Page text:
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June 11, 2014

COLUMBUS, Ohio – The Ohio Third Frontier Commission has approved $21 million in Technology Commercialization Center funds to form the Neurotechnology Innovations Translator (NIT) in collaboration with The Ohio State University to help create neurotechnology companies and high-tech jobs in Ohio. 

This four-year funding from the Third Frontier in conjunction with collaborator and partner investments brings the total commitment for the NIT to more than $140 million.   

“This is a clear example of the power of partnerships to improve people’s lives. I am grateful for the significant investment from the State of Ohio, as well as from our corporate and funding partners,” said Ohio State Interim President Joseph A. Alutto. “Together, we will leverage new knowledge and research to accelerate discoveries for neurological conditions that affect so many families.”

Dr. Ali Rezai, director of Ohio State’s Neuroscience Program and an international leader in developing neuromodulation technologies, is the principal investigator and Kevin Wasserstein, a seasoned operational business executive and venture capitalist, is the managing director of NIT, which will provide a comprehensive concept-to-clinic infrastructure and efficient pathway to validate technologies, optimize their probability for success and accelerate their commercialization for use in patients.

“Our goal is to establish the State of Ohio as a global leader in neuroscience technology development and creation of high-tech jobs and companies. These discoveries and innovations will help improve the lives of patients in Ohio and across the world,” said Rezai, who also is director of Ohio State’s Wexner Medical Center’s Center for Neuromodulation. “We’ll leverage the world-class expertise across Ohio State and our Ohio and national partners and collaborators to create a pipeline of innovative and compelling solutions for those with neurological disorders.”

Ohio State’s extensive resources, including OSU’s Office of Research, College of Medicine, College of Engineering, Fisher College of Business and College of Veterinary Medicine, will contribute to innovation, validation and development of technology.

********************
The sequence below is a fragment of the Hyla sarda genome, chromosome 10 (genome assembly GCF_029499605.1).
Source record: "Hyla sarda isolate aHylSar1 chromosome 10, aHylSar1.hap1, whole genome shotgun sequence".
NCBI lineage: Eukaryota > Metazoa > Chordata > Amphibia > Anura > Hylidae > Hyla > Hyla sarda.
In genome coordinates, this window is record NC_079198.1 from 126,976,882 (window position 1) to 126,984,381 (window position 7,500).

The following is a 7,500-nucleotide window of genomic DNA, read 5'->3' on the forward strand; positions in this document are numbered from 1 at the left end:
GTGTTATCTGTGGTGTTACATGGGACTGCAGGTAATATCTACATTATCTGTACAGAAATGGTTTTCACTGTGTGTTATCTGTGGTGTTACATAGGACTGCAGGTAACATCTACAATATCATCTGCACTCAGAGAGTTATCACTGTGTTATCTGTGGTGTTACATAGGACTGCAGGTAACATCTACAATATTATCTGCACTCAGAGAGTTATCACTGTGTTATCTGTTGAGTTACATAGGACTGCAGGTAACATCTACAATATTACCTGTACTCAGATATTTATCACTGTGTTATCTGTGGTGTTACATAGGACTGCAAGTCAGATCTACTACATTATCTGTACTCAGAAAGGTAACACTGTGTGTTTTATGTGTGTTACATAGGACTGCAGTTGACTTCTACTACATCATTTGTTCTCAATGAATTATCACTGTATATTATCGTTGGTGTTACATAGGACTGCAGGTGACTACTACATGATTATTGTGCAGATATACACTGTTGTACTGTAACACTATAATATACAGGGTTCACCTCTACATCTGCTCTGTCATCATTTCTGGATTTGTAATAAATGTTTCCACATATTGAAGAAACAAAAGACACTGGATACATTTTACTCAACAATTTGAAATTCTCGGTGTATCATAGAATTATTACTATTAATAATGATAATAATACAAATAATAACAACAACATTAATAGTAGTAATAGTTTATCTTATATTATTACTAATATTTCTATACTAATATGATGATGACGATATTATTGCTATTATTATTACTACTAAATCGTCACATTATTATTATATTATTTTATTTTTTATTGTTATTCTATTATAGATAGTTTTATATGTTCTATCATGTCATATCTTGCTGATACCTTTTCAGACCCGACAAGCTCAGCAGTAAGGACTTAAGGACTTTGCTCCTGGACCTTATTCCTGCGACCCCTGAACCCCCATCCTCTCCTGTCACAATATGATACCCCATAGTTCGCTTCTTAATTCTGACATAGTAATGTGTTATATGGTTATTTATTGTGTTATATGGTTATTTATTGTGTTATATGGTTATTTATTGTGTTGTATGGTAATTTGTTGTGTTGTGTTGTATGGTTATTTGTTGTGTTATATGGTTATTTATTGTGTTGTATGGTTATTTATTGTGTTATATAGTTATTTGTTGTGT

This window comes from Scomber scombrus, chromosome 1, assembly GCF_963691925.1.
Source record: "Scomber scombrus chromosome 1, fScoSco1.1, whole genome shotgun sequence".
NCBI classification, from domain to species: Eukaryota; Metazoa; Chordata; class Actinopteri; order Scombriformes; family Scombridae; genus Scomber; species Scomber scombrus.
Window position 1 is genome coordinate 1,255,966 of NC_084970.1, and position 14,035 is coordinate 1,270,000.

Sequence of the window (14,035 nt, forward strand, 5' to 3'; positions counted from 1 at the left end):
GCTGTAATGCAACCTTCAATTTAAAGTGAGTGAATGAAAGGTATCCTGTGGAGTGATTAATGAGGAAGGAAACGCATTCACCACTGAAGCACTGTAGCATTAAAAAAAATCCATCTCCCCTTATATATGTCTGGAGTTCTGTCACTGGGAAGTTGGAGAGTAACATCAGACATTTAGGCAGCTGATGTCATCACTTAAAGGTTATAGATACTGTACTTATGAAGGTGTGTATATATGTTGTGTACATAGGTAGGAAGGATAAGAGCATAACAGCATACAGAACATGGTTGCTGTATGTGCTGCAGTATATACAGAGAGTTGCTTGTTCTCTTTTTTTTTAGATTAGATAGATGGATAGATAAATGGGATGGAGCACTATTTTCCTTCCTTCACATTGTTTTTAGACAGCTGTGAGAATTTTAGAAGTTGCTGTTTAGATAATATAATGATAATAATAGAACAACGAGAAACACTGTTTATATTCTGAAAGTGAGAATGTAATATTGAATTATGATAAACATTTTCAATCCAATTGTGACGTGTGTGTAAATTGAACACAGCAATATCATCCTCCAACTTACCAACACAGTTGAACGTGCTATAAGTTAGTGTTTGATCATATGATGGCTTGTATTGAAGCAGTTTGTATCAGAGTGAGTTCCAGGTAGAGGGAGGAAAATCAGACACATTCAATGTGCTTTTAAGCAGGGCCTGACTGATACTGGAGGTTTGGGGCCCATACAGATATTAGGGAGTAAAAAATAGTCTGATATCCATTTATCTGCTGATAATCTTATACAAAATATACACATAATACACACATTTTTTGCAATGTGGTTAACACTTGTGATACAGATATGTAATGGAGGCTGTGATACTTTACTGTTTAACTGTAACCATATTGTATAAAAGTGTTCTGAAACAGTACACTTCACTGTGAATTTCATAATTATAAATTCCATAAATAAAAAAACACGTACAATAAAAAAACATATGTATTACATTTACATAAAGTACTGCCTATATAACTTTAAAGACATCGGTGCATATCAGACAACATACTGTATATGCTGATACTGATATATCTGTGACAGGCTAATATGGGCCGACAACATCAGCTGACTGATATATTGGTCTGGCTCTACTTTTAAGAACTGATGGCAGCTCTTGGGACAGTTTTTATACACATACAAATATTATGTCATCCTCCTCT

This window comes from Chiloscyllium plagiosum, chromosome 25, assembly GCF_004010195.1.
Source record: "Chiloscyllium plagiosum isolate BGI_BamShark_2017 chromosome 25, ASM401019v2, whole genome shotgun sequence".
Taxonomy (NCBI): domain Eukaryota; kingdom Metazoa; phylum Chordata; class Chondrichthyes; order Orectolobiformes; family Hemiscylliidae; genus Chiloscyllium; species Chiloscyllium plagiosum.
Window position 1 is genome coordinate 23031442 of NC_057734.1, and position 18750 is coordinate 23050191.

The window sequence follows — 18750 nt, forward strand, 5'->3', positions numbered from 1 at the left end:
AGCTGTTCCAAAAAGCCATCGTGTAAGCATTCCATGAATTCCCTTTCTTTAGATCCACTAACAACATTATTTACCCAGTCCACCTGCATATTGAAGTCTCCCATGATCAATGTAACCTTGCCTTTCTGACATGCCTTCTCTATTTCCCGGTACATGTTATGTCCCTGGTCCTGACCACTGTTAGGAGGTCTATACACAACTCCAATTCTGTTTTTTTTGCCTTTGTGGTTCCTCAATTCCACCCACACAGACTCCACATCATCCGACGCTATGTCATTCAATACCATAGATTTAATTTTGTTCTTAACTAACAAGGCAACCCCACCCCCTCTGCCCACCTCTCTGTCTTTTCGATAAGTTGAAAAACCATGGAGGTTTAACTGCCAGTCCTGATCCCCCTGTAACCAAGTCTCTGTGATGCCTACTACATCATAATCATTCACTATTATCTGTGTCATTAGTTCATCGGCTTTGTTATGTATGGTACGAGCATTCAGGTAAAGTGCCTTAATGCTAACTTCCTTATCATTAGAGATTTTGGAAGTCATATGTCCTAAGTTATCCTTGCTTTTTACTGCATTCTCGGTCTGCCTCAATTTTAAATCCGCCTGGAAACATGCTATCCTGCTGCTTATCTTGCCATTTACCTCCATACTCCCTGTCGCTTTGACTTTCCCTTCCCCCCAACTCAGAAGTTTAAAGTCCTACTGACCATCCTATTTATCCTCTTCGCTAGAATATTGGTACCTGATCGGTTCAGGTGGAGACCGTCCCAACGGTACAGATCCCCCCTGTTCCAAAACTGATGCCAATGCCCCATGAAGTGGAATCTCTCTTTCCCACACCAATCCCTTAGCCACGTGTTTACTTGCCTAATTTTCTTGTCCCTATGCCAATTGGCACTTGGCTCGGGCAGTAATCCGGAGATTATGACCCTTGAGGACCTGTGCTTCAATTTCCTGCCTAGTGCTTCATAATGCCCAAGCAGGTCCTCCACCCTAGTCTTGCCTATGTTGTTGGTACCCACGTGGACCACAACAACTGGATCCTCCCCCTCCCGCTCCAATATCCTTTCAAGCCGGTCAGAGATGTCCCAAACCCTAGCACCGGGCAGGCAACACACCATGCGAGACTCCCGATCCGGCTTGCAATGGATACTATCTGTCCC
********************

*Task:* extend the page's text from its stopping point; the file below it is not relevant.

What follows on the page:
Neurotechnologies address and treat neurological disorders including epilepsy; Alzheimer’s disease and other dementias; cerebrovascular diseases, including stroke, migraine and other headache disorders; autism; psychiatric disorders; chronic pain; multiple sclerosis; Parkinson's disease; brain tumors; and traumatic brain injury. 

“Innovative therapies are desperately needed because the incidence of neurological disorders is predicted to increase with the aging population,” Rezai said. “These conditions affect more than one billion people worldwide and cost more than $2 trillion to treat each year.” 

The global market for neurotechnology surpassed $5.8 billion in 2012, with estimates projecting the market to experience accelerated growth to $11.4 billion by 2016.

“The NIT will identify and move technologies rapidly from concept to clinic, supporting new company formation to bring neurotechnologies to the marketplace,” Wasserstein said.  “Our team has secured a broad set of collaborators across Ohio and the United States who’ll provide extensive development and technology resources as well as capital.”

“Advances in neuroscience are rapidly changing the practice of medicine, yet we have only just scratched the surface as we continue to unlock the mysteries of the brain and nervous system, providing virtually limitless opportunities for discoveries and innovation to help adult and pediatric patients,” Rezai said. 


Contact: Eileen Scahill, Wexner Medical Center Public Affairs and Media Relations, 614-293-3737, or